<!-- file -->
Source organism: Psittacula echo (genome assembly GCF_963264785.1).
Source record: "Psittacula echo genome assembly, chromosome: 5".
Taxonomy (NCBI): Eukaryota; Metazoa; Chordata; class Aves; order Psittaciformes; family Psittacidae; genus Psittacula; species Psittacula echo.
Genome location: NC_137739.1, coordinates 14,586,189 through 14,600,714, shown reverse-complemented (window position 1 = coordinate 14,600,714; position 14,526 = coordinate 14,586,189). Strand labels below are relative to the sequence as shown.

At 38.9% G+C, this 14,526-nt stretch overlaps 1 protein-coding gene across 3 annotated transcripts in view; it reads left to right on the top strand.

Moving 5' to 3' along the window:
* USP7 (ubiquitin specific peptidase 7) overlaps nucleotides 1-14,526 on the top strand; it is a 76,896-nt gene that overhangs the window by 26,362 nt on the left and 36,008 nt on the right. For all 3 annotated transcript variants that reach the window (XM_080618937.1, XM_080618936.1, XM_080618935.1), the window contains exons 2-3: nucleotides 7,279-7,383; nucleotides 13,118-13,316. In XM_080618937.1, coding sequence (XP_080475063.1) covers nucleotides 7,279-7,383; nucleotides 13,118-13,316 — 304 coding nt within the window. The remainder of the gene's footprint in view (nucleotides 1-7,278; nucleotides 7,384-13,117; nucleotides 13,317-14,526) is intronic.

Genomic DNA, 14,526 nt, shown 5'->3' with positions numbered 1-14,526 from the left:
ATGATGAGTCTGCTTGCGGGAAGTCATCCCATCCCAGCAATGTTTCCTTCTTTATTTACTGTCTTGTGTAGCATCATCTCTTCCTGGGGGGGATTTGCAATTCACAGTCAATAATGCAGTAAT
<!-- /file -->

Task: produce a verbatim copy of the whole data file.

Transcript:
Source organism: Psittacula echo (genome assembly GCF_963264785.1).
Source record: "Psittacula echo genome assembly, chromosome: 5".
Taxonomy (NCBI): Eukaryota; Metazoa; Chordata; class Aves; order Psittaciformes; family Psittacidae; genus Psittacula; species Psittacula echo.
Genome location: NC_137739.1, coordinates 14,586,189 through 14,600,714, shown reverse-complemented (window position 1 = coordinate 14,600,714; position 14,526 = coordinate 14,586,189). Strand labels below are relative to the sequence as shown.

At 38.9% G+C, this 14,526-nt stretch overlaps 1 protein-coding gene across 3 annotated transcripts in view; it reads left to right on the top strand.

Moving 5' to 3' along the window:
* USP7 (ubiquitin specific peptidase 7) overlaps nucleotides 1-14,526 on the top strand; it is a 76,896-nt gene that overhangs the window by 26,362 nt on the left and 36,008 nt on the right. For all 3 annotated transcript variants that reach the window (XM_080618937.1, XM_080618936.1, XM_080618935.1), the window contains exons 2-3: nucleotides 7,279-7,383; nucleotides 13,118-13,316. In XM_080618937.1, coding sequence (XP_080475063.1) covers nucleotides 7,279-7,383; nucleotides 13,118-13,316 — 304 coding nt within the window. The remainder of the gene's footprint in view (nucleotides 1-7,278; nucleotides 7,384-13,117; nucleotides 13,317-14,526) is intronic.

Genomic DNA, 14,526 nt, shown 5'->3' with positions numbered 1-14,526 from the left:
ATGATGAGTCTGCTTGCGGGAAGTCATCCCATCCCAGCAATGTTTCCTTCTTTATTTACTGTCTTGTGTAGCATCATCTCTTCCTGGGGGGGATTTGCAATTCACAGTCAATAATGCAGTAAT